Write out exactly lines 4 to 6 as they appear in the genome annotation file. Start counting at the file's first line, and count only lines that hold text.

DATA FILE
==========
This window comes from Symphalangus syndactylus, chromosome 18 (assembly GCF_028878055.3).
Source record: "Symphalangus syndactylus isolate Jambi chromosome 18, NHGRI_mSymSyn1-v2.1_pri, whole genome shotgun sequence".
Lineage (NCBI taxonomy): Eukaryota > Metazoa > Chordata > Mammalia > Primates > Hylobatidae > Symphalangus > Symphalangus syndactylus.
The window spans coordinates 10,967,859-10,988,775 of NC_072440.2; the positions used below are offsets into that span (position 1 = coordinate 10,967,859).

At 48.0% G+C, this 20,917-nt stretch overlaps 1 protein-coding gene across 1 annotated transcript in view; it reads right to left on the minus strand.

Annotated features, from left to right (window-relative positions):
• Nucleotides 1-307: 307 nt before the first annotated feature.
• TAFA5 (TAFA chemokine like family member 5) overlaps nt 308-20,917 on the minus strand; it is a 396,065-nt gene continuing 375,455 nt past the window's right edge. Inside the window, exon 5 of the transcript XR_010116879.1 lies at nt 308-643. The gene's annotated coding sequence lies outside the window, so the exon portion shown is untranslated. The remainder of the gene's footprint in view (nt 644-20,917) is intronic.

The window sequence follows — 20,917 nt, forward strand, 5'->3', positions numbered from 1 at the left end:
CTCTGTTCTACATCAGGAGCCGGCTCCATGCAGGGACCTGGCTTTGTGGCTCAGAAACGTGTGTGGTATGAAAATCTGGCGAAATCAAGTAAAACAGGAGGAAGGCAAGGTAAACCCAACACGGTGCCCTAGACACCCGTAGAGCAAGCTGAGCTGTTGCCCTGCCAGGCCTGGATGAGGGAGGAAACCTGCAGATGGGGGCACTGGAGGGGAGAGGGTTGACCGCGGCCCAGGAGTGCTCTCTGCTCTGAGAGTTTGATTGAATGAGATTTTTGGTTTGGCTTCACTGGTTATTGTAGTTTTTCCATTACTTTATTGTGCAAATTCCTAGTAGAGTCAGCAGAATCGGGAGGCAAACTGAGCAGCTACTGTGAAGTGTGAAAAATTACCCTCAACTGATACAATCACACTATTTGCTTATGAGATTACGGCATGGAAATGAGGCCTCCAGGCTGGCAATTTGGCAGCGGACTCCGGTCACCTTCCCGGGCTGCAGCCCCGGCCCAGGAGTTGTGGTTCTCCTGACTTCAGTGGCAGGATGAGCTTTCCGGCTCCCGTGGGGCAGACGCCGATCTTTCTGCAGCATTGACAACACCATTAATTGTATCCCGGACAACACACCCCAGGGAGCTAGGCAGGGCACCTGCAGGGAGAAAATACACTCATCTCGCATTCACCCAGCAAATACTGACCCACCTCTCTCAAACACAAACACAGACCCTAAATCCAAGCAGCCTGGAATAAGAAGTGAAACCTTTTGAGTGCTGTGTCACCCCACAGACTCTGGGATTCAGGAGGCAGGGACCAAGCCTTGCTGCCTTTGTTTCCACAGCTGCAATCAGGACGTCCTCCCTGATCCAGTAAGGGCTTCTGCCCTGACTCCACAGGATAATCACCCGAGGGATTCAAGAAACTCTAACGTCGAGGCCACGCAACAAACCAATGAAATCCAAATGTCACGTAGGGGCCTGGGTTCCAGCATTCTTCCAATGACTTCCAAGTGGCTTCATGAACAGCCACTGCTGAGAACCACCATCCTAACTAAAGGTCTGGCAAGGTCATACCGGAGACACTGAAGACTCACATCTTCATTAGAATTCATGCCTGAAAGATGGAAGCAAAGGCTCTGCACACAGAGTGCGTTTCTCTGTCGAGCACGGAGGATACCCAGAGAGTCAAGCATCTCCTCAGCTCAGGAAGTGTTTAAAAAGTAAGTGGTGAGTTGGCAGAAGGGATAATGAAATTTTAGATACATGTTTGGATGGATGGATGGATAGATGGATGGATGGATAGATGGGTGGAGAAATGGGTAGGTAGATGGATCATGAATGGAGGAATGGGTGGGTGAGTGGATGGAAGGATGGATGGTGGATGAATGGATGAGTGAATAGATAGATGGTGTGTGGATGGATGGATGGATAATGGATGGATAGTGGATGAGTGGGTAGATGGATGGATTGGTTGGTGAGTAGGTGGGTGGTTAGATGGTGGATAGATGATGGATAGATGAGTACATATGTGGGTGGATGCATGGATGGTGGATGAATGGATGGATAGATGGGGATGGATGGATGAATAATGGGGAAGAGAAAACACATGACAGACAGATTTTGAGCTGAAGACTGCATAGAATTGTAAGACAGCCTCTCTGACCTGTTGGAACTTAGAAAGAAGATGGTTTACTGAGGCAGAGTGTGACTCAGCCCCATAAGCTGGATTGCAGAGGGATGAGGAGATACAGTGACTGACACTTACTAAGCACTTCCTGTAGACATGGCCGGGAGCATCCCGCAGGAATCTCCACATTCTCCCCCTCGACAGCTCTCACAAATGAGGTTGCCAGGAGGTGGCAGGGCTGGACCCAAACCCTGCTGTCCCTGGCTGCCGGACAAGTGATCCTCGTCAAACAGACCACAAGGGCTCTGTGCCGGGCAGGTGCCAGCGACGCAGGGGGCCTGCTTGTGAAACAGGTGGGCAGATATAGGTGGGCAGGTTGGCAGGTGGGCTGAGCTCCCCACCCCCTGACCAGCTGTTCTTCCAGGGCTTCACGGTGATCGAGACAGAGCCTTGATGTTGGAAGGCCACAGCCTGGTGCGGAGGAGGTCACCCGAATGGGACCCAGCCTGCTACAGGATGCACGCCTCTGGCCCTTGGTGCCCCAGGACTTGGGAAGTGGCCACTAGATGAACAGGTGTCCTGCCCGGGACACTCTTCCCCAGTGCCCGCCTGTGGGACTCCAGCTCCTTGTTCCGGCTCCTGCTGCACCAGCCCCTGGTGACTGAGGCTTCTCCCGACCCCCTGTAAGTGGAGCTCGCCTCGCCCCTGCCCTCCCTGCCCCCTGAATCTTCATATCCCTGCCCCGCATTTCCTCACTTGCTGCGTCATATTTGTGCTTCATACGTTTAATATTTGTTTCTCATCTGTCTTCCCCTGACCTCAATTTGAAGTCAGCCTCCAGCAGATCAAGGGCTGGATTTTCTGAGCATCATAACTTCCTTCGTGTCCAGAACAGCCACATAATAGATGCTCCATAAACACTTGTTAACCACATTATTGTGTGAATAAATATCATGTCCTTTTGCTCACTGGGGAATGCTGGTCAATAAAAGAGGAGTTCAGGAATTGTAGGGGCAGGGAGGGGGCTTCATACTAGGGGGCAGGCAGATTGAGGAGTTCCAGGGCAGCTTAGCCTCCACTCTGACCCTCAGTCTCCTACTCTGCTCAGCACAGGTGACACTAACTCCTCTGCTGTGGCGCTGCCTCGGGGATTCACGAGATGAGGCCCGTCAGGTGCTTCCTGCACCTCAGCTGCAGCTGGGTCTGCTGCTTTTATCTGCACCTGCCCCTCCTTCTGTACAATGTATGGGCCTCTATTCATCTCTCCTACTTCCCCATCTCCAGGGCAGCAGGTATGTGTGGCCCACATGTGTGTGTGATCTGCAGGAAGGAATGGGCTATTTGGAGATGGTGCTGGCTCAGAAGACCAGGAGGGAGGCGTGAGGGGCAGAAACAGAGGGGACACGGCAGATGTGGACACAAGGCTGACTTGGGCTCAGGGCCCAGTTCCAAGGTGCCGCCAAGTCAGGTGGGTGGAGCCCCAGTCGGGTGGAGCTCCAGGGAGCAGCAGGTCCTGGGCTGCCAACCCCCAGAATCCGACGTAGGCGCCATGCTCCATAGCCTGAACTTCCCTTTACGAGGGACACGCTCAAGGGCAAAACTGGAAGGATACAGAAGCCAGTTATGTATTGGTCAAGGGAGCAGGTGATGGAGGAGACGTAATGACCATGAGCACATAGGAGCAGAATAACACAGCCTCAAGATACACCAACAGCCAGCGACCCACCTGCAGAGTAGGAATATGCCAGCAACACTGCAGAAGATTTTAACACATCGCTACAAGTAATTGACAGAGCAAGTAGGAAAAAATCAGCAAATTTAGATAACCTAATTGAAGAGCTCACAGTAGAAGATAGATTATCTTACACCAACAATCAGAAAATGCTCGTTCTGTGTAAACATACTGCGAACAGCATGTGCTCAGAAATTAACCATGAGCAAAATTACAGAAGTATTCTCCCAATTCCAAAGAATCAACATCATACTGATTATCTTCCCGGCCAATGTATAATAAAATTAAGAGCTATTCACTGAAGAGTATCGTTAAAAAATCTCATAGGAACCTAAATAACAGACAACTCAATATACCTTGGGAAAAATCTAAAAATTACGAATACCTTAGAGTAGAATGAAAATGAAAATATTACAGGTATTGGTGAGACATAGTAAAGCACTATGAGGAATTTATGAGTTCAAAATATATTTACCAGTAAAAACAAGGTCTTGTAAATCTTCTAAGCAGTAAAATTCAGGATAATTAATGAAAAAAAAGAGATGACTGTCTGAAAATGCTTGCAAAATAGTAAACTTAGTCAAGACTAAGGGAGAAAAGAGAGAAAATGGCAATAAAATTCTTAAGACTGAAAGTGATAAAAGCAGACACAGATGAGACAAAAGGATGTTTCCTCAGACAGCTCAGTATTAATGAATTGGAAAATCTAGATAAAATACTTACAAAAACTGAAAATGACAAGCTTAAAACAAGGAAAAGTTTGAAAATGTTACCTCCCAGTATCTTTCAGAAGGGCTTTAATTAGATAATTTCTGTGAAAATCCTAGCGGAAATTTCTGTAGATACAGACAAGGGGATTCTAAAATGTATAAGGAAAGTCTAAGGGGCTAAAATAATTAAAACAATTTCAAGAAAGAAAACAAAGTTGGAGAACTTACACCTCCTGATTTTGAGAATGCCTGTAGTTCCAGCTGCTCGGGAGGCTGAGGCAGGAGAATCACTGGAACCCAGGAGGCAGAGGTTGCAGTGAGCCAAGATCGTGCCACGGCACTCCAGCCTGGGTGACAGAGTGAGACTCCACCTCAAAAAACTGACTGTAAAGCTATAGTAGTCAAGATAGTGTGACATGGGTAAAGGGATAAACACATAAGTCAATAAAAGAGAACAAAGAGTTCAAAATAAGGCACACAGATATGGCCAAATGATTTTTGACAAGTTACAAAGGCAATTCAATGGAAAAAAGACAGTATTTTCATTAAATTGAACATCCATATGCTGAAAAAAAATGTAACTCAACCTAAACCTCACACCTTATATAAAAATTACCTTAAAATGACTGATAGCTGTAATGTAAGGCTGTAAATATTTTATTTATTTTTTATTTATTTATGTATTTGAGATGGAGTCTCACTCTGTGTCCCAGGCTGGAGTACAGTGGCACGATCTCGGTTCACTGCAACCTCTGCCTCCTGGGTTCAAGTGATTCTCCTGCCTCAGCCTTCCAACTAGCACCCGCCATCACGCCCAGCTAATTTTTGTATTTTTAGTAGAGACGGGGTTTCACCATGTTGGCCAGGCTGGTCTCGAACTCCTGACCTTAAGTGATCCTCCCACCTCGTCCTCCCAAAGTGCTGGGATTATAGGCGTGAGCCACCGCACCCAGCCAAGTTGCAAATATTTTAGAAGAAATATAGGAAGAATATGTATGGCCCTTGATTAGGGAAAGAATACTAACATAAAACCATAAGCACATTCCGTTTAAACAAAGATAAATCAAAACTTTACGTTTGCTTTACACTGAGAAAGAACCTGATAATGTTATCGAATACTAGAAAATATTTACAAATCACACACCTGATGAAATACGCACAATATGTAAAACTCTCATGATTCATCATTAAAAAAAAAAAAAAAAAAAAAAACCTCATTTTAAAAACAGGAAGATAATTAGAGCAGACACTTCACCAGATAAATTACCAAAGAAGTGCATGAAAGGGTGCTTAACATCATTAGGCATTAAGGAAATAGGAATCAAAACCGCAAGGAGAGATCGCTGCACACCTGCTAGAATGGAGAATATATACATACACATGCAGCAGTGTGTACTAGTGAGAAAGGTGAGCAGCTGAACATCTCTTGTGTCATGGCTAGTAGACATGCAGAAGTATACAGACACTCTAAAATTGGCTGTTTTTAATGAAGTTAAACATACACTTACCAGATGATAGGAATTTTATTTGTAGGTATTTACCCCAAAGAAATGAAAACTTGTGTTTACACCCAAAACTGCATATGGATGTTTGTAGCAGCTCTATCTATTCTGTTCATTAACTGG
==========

The window spans coordinates 10,967,859-10,988,775 of NC_072440.2; the positions used below are offsets into that span (position 1 = coordinate 10,967,859).

At 48.0% G+C, this 20,917-nt stretch overlaps 1 protein-coding gene across 1 annotated transcript in view; it reads right to left on the minus strand.

Annotated features, from left to right (window-relative positions):